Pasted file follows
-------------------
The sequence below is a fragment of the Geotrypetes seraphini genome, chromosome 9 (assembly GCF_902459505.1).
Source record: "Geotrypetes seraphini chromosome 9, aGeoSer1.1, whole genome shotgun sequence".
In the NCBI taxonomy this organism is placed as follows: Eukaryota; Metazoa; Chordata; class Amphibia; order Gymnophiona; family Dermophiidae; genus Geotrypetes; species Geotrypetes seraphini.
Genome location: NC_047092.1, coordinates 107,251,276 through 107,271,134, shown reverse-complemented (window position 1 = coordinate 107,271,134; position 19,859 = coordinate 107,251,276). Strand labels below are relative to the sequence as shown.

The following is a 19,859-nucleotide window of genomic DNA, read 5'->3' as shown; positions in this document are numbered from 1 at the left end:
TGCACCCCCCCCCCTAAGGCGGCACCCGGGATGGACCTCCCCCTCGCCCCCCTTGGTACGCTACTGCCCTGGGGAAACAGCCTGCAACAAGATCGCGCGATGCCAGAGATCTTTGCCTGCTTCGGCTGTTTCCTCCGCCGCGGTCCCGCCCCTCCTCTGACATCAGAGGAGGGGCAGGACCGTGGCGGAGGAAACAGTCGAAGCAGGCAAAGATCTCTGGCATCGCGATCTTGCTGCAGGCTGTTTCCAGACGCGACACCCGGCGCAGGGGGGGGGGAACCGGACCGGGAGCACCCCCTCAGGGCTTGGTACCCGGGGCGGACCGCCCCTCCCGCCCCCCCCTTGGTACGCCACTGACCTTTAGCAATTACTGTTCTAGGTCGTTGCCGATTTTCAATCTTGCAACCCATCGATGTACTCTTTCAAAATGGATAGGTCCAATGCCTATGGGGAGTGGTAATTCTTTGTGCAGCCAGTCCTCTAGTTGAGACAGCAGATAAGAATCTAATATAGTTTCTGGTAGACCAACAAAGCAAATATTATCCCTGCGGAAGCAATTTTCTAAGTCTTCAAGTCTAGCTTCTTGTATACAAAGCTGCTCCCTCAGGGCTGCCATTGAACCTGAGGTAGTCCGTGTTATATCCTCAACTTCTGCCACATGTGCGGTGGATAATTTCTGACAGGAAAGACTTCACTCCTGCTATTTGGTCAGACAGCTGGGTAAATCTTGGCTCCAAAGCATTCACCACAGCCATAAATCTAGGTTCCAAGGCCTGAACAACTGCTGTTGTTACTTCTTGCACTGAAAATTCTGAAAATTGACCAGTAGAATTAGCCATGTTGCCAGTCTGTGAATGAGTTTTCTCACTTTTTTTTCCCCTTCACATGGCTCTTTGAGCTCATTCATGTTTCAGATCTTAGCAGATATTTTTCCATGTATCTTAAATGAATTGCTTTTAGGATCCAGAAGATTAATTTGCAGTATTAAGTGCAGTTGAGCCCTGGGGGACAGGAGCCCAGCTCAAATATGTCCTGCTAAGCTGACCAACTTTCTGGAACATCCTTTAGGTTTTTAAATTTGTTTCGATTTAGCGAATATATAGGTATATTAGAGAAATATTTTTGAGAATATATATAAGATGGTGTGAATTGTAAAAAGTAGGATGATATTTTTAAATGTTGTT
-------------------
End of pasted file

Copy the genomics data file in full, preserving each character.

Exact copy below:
The sequence below is a fragment of the Geotrypetes seraphini genome, chromosome 9 (assembly GCF_902459505.1).
Source record: "Geotrypetes seraphini chromosome 9, aGeoSer1.1, whole genome shotgun sequence".
In the NCBI taxonomy this organism is placed as follows: Eukaryota; Metazoa; Chordata; class Amphibia; order Gymnophiona; family Dermophiidae; genus Geotrypetes; species Geotrypetes seraphini.
Genome location: NC_047092.1, coordinates 107,251,276 through 107,271,134, shown reverse-complemented (window position 1 = coordinate 107,271,134; position 19,859 = coordinate 107,251,276). Strand labels below are relative to the sequence as shown.

The following is a 19,859-nucleotide window of genomic DNA, read 5'->3' as shown; positions in this document are numbered from 1 at the left end:
TGCACCCCCCCCCCTAAGGCGGCACCCGGGATGGACCTCCCCCTCGCCCCCCTTGGTACGCTACTGCCCTGGGGAAACAGCCTGCAACAAGATCGCGCGATGCCAGAGATCTTTGCCTGCTTCGGCTGTTTCCTCCGCCGCGGTCCCGCCCCTCCTCTGACATCAGAGGAGGGGCAGGACCGTGGCGGAGGAAACAGTCGAAGCAGGCAAAGATCTCTGGCATCGCGATCTTGCTGCAGGCTGTTTCCAGACGCGACACCCGGCGCAGGGGGGGGGGAACCGGACCGGGAGCACCCCCTCAGGGCTTGGTACCCGGGGCGGACCGCCCCTCCCGCCCCCCCCTTGGTACGCCACTGACCTTTAGCAATTACTGTTCTAGGTCGTTGCCGATTTTCAATCTTGCAACCCATCGATGTACTCTTTCAAAATGGATAGGTCCAATGCCTATGGGGAGTGGTAATTCTTTGTGCAGCCAGTCCTCTAGTTGAGACAGCAGATAAGAATCTAATATAGTTTCTGGTAGACCAACAAAGCAAATATTATCCCTGCGGAAGCAATTTTCTAAGTCTTCAAGTCTAGCTTCTTGTATACAAAGCTGCTCCCTCAGGGCTGCCATTGAACCTGAGGTAGTCCGTGTTATATCCTCAACTTCTGCCACATGTGCGGTGGATAATTTCTGACAGGAAAGACTTCACTCCTGCTATTTGGTCAGACAGCTGGGTAAATCTTGGCTCCAAAGCATTCACCACAGCCATAAATCTAGGTTCCAAGGCCTGAACAACTGCTGTTGTTACTTCTTGCACTGAAAATTCTGAAAATTGACCAGTAGAATTAGCCATGTTGCCAGTCTGTGAATGAGTTTTCTCACTTTTTTTTCCCCTTCACATGGCTCTTTGAGCTCATTCATGTTTCAGATCTTAGCAGATATTTTTCCATGTATCTTAAATGAATTGCTTTTAGGATCCAGAAGATTAATTTGCAGTATTAAGTGCAGTTGAGCCCTGGGGGACAGGAGCCCAGCTCAAATATGTCCTGCTAAGCTGACCAACTTTCTGGAACATCCTTTAGGTTTTTAAATTTGTTTCGATTTAGCGAATATATAGGTATATTAGAGAAATATTTTTGAGAATATATATAAGATGGTGTGAATTGTAAAAAGTAGGATGATATTTTTAAATGTTGTT